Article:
"I always gauged a show's opening night for the critics," he says now. "Generally, they wanted it fast and loud, more explicit and not quite as subtle, and we gave it to 'em. Then, after the critics came, we'd relax into the show and make it more what we thought it should be." Actress Bea Fredman recalls Sickinger telling the cast after a press opening, "All right, they've been here. Now you can do your work."
Sickinger's penchant for innovation and unorthodoxy was a magnet for professionals, amateurs, and students at all levels of experience. His wife, Selma Sickinger, oversaw a program in which high school students--I was one--took acting classes in return for volunteer work in the office or backstage. Many of those who worked under Sickinger were motivated enough to pursue professional careers; Hull House Theater alumni include Rokko Jans, Paul Jans's son and a noted stage and film composer; Marji Banks, now featured in the Royal-George hit Steel Magnolias; Jim Jacobs and the late Warren Casey, who went on to write the hit musical Grease together; William Friedkin, who taught acting classes before becoming a movie director; Mike Nussbaum, who starred on Broadway in David Mamet's American Buffalo; and Mamet himself, who was in the chorus of Threepenny Opera while a student at Francis Parker School.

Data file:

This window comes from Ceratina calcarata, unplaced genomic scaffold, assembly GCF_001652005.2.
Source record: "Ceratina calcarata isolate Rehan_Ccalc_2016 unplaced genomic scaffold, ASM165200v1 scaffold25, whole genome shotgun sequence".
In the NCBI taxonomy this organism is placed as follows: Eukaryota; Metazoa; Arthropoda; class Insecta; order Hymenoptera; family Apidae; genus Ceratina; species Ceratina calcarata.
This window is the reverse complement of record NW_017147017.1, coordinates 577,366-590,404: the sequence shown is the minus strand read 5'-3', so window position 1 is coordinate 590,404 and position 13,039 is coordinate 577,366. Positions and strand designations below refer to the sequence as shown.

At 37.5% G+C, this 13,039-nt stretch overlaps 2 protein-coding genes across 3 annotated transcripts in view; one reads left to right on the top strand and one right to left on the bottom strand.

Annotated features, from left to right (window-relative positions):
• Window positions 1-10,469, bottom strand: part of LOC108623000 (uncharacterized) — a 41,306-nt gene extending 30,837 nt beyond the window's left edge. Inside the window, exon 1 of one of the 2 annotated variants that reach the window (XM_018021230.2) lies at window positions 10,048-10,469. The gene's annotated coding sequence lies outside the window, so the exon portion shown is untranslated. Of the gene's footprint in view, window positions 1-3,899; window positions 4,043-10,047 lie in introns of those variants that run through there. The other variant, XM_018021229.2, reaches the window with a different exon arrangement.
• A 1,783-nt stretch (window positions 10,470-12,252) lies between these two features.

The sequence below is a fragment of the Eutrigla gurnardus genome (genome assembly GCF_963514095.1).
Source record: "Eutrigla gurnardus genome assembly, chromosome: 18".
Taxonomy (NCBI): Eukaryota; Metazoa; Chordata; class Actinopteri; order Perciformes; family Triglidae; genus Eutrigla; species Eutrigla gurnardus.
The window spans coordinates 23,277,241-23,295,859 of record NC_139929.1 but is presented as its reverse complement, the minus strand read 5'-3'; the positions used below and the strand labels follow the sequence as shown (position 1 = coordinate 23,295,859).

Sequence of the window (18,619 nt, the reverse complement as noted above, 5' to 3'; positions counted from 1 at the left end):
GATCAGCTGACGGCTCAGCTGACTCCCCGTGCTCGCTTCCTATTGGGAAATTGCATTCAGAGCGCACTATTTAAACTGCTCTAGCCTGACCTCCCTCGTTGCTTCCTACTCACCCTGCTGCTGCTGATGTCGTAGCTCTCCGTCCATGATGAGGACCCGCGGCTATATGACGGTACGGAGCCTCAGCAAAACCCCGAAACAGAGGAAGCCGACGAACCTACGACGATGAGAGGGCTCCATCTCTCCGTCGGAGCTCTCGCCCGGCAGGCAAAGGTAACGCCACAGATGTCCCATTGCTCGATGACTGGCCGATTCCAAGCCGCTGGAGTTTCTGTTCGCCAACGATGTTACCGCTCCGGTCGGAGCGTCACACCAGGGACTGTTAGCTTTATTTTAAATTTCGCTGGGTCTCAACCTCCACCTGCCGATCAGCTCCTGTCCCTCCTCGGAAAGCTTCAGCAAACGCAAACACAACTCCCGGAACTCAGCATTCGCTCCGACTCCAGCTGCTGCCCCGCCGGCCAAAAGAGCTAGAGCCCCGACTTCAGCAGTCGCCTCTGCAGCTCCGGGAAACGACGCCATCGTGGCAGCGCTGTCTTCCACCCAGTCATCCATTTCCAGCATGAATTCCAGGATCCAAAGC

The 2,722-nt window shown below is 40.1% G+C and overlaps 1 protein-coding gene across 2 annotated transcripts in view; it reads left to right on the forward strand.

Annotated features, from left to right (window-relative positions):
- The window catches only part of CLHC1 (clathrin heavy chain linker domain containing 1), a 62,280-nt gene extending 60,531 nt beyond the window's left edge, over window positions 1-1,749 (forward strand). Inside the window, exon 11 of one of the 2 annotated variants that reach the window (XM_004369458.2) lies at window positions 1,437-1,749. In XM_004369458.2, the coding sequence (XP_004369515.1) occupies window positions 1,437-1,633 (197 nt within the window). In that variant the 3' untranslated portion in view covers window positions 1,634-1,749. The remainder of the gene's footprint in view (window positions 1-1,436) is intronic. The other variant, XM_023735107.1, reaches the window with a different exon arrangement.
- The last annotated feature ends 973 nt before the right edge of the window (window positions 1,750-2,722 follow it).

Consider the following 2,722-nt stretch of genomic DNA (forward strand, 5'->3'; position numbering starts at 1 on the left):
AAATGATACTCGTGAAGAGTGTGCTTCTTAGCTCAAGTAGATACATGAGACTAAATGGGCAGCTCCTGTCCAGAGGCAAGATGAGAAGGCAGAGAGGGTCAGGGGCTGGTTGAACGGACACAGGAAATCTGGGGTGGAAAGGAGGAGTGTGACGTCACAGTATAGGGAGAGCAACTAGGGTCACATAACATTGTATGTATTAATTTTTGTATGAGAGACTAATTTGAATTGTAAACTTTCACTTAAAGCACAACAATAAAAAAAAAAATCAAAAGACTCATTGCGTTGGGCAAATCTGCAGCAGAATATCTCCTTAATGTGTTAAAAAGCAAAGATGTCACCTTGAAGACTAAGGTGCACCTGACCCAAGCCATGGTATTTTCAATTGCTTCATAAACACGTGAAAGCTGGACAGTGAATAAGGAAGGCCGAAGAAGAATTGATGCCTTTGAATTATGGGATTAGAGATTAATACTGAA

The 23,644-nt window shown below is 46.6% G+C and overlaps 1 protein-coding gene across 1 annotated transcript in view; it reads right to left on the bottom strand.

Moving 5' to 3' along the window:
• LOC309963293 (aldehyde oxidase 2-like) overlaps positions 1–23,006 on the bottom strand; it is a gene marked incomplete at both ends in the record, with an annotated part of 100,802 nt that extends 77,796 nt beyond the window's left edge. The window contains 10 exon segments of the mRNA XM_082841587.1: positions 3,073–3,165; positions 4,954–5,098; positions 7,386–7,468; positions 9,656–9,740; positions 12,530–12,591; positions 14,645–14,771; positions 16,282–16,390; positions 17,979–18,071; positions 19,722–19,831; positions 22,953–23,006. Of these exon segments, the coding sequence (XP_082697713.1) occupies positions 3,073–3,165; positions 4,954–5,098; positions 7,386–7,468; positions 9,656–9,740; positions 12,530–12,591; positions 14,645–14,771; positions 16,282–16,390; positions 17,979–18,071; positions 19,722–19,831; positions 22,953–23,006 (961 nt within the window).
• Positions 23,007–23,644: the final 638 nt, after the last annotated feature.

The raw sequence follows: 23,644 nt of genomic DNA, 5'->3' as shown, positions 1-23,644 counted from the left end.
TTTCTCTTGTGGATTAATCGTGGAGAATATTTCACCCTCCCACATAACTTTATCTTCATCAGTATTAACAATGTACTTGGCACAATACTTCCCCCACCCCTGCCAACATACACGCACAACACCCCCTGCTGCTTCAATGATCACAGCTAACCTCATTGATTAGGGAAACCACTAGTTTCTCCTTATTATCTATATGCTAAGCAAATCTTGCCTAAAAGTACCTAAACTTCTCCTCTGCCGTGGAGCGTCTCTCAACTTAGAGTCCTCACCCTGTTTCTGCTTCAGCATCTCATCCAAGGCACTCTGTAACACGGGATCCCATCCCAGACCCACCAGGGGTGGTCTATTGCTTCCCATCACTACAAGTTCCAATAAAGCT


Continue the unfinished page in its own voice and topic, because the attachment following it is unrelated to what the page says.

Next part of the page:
Sickinger had his detractors, too. His choice of plays attracted some critical sniping, as well as complaints about obscenity. Sickinger also ran afoul of Hull House board members who felt that he was emphasizing the arts at the expense of social service.
Tensions came to a head in 1969, when Paul Jans, Sickinger's steadfast supporter, resigned as director of the agency. Within a month, the board announced Sickinger's resignation. Eventually Sickinger and the agency reached a settlement.